“I prefer to be true to myself, even at the hazard of incurring the ridicule of others, rather than to be false, and to incur my own abhorrence.”

Frederick Douglass

As much as I appreciate the issues that were so courageously – and necessarily – confronted by Du Bois in The Souls of Black Folk, the question remains: what about the minds of black folk?

In other words, why is it that so many black people continue to propagate the notion that merely because they are black, they are somehow obligated to support only political candidates who are either black and/or Democrat? It is this kind of ethno-tribalist mindset that serves to perpetuate the stereotypical narrative that blacks are politically monolithic, that their votes are cast primarily in terms of what is best for their “race” as a collective group as opposed to what is in their best interest as individuals, while at the same time decrying anyone who would dare accuse them of being so politically tunnel-visioned (though historical exit polling data proves that that’s exactly the case).

Speaking only for myself, I have never understood why blacks like Williams and Graham, with all due respect, see it as virtuous that black voters devote themselves so unquestioningly to one political party. To advocate for such blind loyalty is to suggest black Americans set aside their responsibility as individuals to be ideologically discerning about how their votes are cast, and instead support candidates solely on the basis of socio-cultural tradition. Black voters are the only people, politically speaking, who apply this kind of ideological collectivism to themselves; and who openly castigate each other for refusing to embrace it.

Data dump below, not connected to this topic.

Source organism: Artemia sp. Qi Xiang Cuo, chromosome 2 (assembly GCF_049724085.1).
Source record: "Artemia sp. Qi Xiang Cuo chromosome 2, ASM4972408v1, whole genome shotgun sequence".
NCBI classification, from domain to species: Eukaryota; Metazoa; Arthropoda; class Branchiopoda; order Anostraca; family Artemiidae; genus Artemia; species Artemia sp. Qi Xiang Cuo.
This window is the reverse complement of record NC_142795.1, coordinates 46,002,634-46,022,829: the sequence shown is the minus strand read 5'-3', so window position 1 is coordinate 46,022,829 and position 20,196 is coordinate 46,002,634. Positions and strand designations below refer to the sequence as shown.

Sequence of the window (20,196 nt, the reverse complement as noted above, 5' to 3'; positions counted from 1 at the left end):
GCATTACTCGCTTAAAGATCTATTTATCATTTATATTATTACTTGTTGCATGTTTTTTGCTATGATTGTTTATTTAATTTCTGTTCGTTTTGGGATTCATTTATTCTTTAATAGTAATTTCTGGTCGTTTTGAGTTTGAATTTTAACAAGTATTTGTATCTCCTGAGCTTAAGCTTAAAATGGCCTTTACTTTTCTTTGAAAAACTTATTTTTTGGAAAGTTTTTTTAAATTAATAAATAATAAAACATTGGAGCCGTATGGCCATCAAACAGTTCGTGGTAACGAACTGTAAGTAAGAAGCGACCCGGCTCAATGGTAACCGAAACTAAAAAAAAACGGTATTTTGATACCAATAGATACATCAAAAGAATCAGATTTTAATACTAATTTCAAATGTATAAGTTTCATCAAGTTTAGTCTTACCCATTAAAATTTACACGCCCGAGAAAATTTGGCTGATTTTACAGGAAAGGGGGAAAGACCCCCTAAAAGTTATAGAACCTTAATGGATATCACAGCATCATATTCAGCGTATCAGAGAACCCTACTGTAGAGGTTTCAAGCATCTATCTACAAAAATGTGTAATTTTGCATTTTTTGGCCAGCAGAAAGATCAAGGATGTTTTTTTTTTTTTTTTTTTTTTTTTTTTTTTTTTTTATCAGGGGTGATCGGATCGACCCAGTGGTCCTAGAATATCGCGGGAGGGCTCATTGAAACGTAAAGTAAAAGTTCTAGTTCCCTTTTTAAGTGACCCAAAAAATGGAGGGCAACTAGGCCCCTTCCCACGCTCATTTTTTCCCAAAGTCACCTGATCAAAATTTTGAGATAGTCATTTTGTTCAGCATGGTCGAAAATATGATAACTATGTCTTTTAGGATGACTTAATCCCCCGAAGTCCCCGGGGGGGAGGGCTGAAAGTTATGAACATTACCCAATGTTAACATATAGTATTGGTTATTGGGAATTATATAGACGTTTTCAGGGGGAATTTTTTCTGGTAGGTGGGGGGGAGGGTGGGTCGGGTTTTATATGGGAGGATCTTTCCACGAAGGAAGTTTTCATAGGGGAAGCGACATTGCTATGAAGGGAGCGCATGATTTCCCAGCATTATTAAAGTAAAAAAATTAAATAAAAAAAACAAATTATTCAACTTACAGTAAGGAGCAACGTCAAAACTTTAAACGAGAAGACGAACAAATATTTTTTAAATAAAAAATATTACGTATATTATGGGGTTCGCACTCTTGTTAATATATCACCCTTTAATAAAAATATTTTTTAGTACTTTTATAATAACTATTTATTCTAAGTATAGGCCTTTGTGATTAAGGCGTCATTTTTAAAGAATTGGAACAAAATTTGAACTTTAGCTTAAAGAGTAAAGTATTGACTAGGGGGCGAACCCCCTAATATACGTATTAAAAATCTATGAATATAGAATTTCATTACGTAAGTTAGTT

In closing, I want to make it clear that in no way am I arguing that the probity and integrity of the Republican party exceeds that of the Democrat party. Not at all. All politicians, regardless of party affiliation or ideological persuasion, are sinners before they are in office, while they are in office, and after they leave office (Eccl. 7:20; Rom. 3:23). That politicians, regardless of such external characteristics as ethnicity or sex share the same sin nature as the people who elect them to office, is why we must be diligent in exercising both spiritual and ideological discernment in deciding whom to support for political office.

Discernment is a godly virtue (Phil. 1:9-10) and discernment involves the mind (Ps. 119:66).

It wasn’t because the elections in Georgia were not “free and fair”, as Stacey Abrams has alleged, that she fell short of making political history in Georgia. No, my friend. Abrams lost, in large part, because 11 percent of black men, for reasons known only to them, made an informed, educated, and volitional decision to support her opponent in the race for governor of Georgia. It was a decision with which people like Williams and Graham should have been completely fine.

They weren’t. And that’s a problem.

Given the universal reality of the imago Dei, it is the height of sinful ethnic bias (“racism”) to infer that 11 percent of black male voters in Georgia failed in carrying out their ethno-cultural duty to the broader “black community” by doing not only what they had every legal right to do, but every spiritual right as well. Black Americans, like any other ethnic group, should be completely free to express the conviction of their conscience when entering the voting booth. Conversely, they also should be free from the ridicule and criticism of tribalist blacks who insist that they, as black people, automatically subordinate their God-given individuality to that of some arbitrary and subjective collectivist mandate.

As the old truism goes, “A mind is a terrible thing to waste.” Indeed it is. And black people should be – and are – free to express their individual political philosophy in whatever way that seems best to them, without fear of being disparaged, denigrated, or ostracized by other blacks simply for having done so.

Humbly in Christ,

Darrell

Related:
Black Men Helped Propel Brian Kemp To Victory – Daily Caller



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Written by Darrell B. Harrison